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The following sentence is somewhat confusing.

It being a rainy day, we had to abandon (or simply say cancel) the match.

or

Being a rainy day, we had to abandon the match.

I think one of the following sentences is sufficient to get rid of the confusion.

  • Since it was a rainy day, we had to abandon the match.
  • It was a rainy day, so we had to abandon the match.
  • It was a rainy day, therefore we had to abandon the match.
  • We had to abandon the match because it was a rainy day.
  • We had to abandon the match because of a rainy day.
  • We had to abandon the match as it was a rainy day. (might not be used in this context)
  • The match abandonment (or simply say cancellation) was due to heavy rain.

Does the first sentence have some special meaning or usage? In which particular situation should it be used?

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The first sentence is OK, but the second one is what my grammar teacher denigrated as a "dangling participle", since it seems to say that we are a rainy day. –  GEdgar Oct 23 '12 at 17:25
    
possible duplicate of What does "it" refer to in "it's raining"? –  FumbleFingers Oct 23 '12 at 18:37
    
When you say "It being a rainy day", you're using the existential it in a "parenthetical/explanatory" clause. You could have stuck that clause on the other end, as "We had to abandon the match because it was a rainy day" –  FumbleFingers Oct 23 '12 at 18:43
    
All of the sentences seem fine to me, including the first one. The question could be improved if you explained why you think there's "confusion" in the first sentence. –  J.R. Oct 23 '12 at 20:20
    
You can certainly use the sentence "It was a rainy day", but you need to link it to the second half through something like "therefore", "so", "thus". If on the contrary you keep it as it is, you have a main clause (we had to abandon the match) and a subordinate one (it being a rainy day) which explains the reason for our abandoning the match. Is it any clearer now? By the way, I've just realized that you had already listed examples using two out of three connectors which I indicated. –  Paola Oct 23 '12 at 20:43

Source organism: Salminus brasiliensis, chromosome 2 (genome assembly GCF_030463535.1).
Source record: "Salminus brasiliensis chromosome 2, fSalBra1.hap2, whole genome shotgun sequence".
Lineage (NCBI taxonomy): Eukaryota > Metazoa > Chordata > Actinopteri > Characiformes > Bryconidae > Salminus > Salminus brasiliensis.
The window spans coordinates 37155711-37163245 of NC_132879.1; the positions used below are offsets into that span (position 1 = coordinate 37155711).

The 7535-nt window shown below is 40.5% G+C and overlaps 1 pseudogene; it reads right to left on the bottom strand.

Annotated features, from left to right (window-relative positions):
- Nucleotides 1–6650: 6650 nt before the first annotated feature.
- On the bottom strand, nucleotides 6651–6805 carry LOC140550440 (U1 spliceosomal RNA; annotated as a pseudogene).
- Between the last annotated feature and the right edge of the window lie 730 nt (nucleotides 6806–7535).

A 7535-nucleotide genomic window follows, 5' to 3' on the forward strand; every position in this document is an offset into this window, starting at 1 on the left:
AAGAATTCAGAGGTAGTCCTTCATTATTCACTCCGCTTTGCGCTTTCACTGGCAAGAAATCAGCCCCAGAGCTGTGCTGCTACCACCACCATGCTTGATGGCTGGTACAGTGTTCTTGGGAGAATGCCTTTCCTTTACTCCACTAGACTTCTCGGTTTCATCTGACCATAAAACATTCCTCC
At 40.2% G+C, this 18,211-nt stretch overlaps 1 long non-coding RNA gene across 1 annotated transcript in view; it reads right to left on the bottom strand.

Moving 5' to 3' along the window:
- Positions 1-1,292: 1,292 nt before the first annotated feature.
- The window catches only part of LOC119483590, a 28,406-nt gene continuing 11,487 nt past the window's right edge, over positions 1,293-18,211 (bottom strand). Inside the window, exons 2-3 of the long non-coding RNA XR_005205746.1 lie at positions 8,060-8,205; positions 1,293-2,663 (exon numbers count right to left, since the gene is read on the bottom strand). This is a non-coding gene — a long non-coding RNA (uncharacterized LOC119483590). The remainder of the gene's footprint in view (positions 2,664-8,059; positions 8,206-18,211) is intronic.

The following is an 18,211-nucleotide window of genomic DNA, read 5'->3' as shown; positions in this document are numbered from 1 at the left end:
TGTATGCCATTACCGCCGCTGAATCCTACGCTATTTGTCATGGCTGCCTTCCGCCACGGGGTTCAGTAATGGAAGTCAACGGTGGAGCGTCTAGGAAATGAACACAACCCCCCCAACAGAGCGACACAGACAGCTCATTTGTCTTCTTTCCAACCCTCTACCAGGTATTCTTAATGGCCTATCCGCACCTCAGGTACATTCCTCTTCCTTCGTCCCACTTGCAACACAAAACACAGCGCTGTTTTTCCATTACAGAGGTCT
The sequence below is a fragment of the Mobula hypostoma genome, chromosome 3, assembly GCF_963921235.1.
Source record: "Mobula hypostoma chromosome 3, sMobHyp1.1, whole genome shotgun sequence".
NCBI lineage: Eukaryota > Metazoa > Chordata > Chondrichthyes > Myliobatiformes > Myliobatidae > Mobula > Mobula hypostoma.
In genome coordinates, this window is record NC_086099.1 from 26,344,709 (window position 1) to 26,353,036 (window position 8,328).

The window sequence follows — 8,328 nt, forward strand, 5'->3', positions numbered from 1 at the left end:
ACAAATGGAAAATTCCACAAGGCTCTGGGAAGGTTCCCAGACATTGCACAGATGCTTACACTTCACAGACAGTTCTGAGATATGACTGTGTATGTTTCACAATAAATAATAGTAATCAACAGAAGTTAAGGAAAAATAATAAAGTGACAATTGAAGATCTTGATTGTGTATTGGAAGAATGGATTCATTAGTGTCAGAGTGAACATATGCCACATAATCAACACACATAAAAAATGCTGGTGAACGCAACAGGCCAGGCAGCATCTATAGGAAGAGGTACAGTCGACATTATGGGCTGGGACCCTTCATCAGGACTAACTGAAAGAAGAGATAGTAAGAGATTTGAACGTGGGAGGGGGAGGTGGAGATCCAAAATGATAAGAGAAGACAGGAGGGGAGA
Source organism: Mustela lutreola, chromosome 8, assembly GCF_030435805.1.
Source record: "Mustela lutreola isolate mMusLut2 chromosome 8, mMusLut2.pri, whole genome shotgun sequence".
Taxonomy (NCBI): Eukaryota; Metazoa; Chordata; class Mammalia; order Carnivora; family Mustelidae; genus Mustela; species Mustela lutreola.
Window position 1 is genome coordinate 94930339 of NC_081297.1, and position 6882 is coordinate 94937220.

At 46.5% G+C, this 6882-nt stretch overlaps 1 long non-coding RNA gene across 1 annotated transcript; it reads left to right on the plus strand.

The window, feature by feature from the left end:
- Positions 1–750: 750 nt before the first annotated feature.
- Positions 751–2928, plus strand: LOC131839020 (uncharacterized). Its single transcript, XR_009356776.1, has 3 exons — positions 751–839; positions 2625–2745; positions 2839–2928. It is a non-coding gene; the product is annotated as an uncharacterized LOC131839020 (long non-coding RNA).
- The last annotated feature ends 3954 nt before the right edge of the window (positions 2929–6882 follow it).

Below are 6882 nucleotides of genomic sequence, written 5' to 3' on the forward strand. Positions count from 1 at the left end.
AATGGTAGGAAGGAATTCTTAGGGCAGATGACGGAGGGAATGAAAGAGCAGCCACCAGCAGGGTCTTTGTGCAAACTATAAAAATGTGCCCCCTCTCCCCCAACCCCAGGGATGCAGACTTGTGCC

1 Answer 1

up vote 1 down vote accepted

Being a rainy day is less definitive than it was raining. The cause of play abandonment was a rainy day, it wasn't a particular downpour that day.

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It seems to me that "it being a rainy day" = "because it was raining". The only difference is the level of pretension in the former structure, which is similar to the awkward noun phrase "The cause of play abandonment", which would normally be expressed as "The {game / match / tournament / competition} was {cancelled / called [US baseball lingo]} because of rain". A rainy day doesn't imply a downpour, just enough rain to make a sports contest too messy to continue. –  user21497 Oct 24 '12 at 1:07
    
And it seems to me that "it being a rainy day" = "because of being a rainy day...". –  Tiny Oct 24 '12 at 2:39
    
Exactly @BillFranke. Using being a rainy day could even indicate a forecast for rain, which may or may not realize. –  Chris Oct 24 '12 at 6:21
    
The sentence is past tense. The match wouldn't've been cancelled had it not been raining, unless the contestants were toddlers. Pros don't cancel till the rain's intrusive. Because of being a rainy day isn't idiomatic English. All languages must consider syntax & semantics simultaneously. Sometimes the syntax determines the semantics & sometimes the semantics demands a specific syntax. Idioms follow their own rules: They're set expressions. A forecast for rain requires the future: It's going to rain, so let's cancel the game or It was going to rain, so we cancelled the game. –  user21497 Oct 24 '12 at 6:32
    
@Bill Franke - Can I say? - (1) It was a rainy day, thus, the match was cancelled. (2) It was a rainy day, hence, the match was cancelled. Sometimes, sentences like this one are seen - the final cricket match between England and Australia was disrupted due to bad weather. With respect to this sentence, can I say the match was cancelled due to heavy rain instead of saying the match cancellation was due to heavy rain? –  Tiny Oct 25 '12 at 22:47

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